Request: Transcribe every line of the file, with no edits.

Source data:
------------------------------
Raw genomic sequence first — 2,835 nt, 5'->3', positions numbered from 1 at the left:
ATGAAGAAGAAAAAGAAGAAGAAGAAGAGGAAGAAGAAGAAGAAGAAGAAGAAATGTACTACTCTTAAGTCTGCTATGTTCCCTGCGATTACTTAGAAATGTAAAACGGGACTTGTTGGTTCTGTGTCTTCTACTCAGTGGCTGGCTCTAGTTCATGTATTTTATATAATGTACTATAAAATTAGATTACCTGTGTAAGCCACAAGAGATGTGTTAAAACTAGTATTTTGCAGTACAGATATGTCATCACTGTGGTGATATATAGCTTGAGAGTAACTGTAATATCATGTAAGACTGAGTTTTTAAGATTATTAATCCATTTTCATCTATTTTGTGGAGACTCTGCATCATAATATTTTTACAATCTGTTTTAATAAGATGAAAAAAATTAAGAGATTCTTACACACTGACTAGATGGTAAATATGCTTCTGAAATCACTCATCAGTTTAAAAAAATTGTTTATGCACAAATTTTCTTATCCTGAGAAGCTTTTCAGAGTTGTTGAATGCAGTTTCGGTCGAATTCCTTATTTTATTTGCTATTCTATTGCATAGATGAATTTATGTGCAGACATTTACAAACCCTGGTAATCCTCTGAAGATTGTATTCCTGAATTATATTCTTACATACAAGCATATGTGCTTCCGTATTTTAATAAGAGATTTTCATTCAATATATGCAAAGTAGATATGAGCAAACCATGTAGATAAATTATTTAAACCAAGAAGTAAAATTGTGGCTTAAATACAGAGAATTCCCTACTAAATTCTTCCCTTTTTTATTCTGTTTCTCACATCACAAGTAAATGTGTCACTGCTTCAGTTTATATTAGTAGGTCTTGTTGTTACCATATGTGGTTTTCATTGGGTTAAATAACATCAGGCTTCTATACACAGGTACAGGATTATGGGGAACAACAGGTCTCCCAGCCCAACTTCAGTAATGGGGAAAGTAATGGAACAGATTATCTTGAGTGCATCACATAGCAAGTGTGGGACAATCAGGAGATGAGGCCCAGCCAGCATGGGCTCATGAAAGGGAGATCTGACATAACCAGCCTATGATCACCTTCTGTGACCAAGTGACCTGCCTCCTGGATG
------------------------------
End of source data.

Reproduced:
Raw genomic sequence first — 2,835 nt, 5'->3', positions numbered from 1 at the left:
ATGAAGAAGAAAAAGAAGAAGAAGAAGAGGAAGAAGAAGAAGAAGAAGAAGAAATGTACTACTCTTAAGTCTGCTATGTTCCCTGCGATTACTTAGAAATGTAAAACGGGACTTGTTGGTTCTGTGTCTTCTACTCAGTGGCTGGCTCTAGTTCATGTATTTTATATAATGTACTATAAAATTAGATTACCTGTGTAAGCCACAAGAGATGTGTTAAAACTAGTATTTTGCAGTACAGATATGTCATCACTGTGGTGATATATAGCTTGAGAGTAACTGTAATATCATGTAAGACTGAGTTTTTAAGATTATTAATCCATTTTCATCTATTTTGTGGAGACTCTGCATCATAATATTTTTACAATCTGTTTTAATAAGATGAAAAAAATTAAGAGATTCTTACACACTGACTAGATGGTAAATATGCTTCTGAAATCACTCATCAGTTTAAAAAAATTGTTTATGCACAAATTTTCTTATCCTGAGAAGCTTTTCAGAGTTGTTGAATGCAGTTTCGGTCGAATTCCTTATTTTATTTGCTATTCTATTGCATAGATGAATTTATGTGCAGACATTTACAAACCCTGGTAATCCTCTGAAGATTGTATTCCTGAATTATATTCTTACATACAAGCATATGTGCTTCCGTATTTTAATAAGAGATTTTCATTCAATATATGCAAAGTAGATATGAGCAAACCATGTAGATAAATTATTTAAACCAAGAAGTAAAATTGTGGCTTAAATACAGAGAATTCCCTACTAAATTCTTCCCTTTTTTATTCTGTTTCTCACATCACAAGTAAATGTGTCACTGCTTCAGTTTATATTAGTAGGTCTTGTTGTTACCATATGTGGTTTTCATTGGGTTAAATAACATCAGGCTTCTATACACAGGTACAGGATTATGGGGAACAACAGGTCTCCCAGCCCAACTTCAGTAATGGGGAAAGTAATGGAACAGATTATCTTGAGTGCATCACATAGCAAGTGTGGGACAATCAGGAGATGAGGCCCAGCCAGCATGGGCTCATGAAAGGGAGATCTGACATAACCAGCCTATGATCACCTTCTGTGACCAAGTGACCTGCCTCCTGGATG